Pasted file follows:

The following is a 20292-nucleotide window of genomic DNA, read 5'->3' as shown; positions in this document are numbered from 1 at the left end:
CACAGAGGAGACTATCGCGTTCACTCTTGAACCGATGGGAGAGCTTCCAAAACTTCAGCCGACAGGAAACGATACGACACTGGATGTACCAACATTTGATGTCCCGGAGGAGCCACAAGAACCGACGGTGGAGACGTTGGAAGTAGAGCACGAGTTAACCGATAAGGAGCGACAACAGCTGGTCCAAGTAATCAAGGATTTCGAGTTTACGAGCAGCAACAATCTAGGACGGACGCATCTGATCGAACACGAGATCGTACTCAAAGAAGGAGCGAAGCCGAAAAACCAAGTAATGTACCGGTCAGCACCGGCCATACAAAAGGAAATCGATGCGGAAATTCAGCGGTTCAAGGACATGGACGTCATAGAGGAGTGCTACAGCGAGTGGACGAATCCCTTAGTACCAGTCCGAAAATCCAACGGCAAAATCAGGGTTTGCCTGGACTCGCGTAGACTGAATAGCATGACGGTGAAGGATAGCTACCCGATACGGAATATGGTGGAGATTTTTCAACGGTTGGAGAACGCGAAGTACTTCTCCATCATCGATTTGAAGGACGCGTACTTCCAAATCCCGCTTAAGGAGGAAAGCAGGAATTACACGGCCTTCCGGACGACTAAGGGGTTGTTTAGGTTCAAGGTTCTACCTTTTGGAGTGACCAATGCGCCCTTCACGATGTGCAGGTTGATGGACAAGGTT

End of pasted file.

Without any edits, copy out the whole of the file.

The following is a 20292-nucleotide window of genomic DNA, read 5'->3' as shown; positions in this document are numbered from 1 at the left end:
CACAGAGGAGACTATCGCGTTCACTCTTGAACCGATGGGAGAGCTTCCAAAACTTCAGCCGACAGGAAACGATACGACACTGGATGTACCAACATTTGATGTCCCGGAGGAGCCACAAGAACCGACGGTGGAGACGTTGGAAGTAGAGCACGAGTTAACCGATAAGGAGCGACAACAGCTGGTCCAAGTAATCAAGGATTTCGAGTTTACGAGCAGCAACAATCTAGGACGGACGCATCTGATCGAACACGAGATCGTACTCAAAGAAGGAGCGAAGCCGAAAAACCAAGTAATGTACCGGTCAGCACCGGCCATACAAAAGGAAATCGATGCGGAAATTCAGCGGTTCAAGGACATGGACGTCATAGAGGAGTGCTACAGCGAGTGGACGAATCCCTTAGTACCAGTCCGAAAATCCAACGGCAAAATCAGGGTTTGCCTGGACTCGCGTAGACTGAATAGCATGACGGTGAAGGATAGCTACCCGATACGGAATATGGTGGAGATTTTTCAACGGTTGGAGAACGCGAAGTACTTCTCCATCATCGATTTGAAGGACGCGTACTTCCAAATCCCGCTTAAGGAGGAAAGCAGGAATTACACGGCCTTCCGGACGACTAAGGGGTTGTTTAGGTTCAAGGTTCTACCTTTTGGAGTGACCAATGCGCCCTTCACGATGTGCAGGTTGATGGACAAGGTT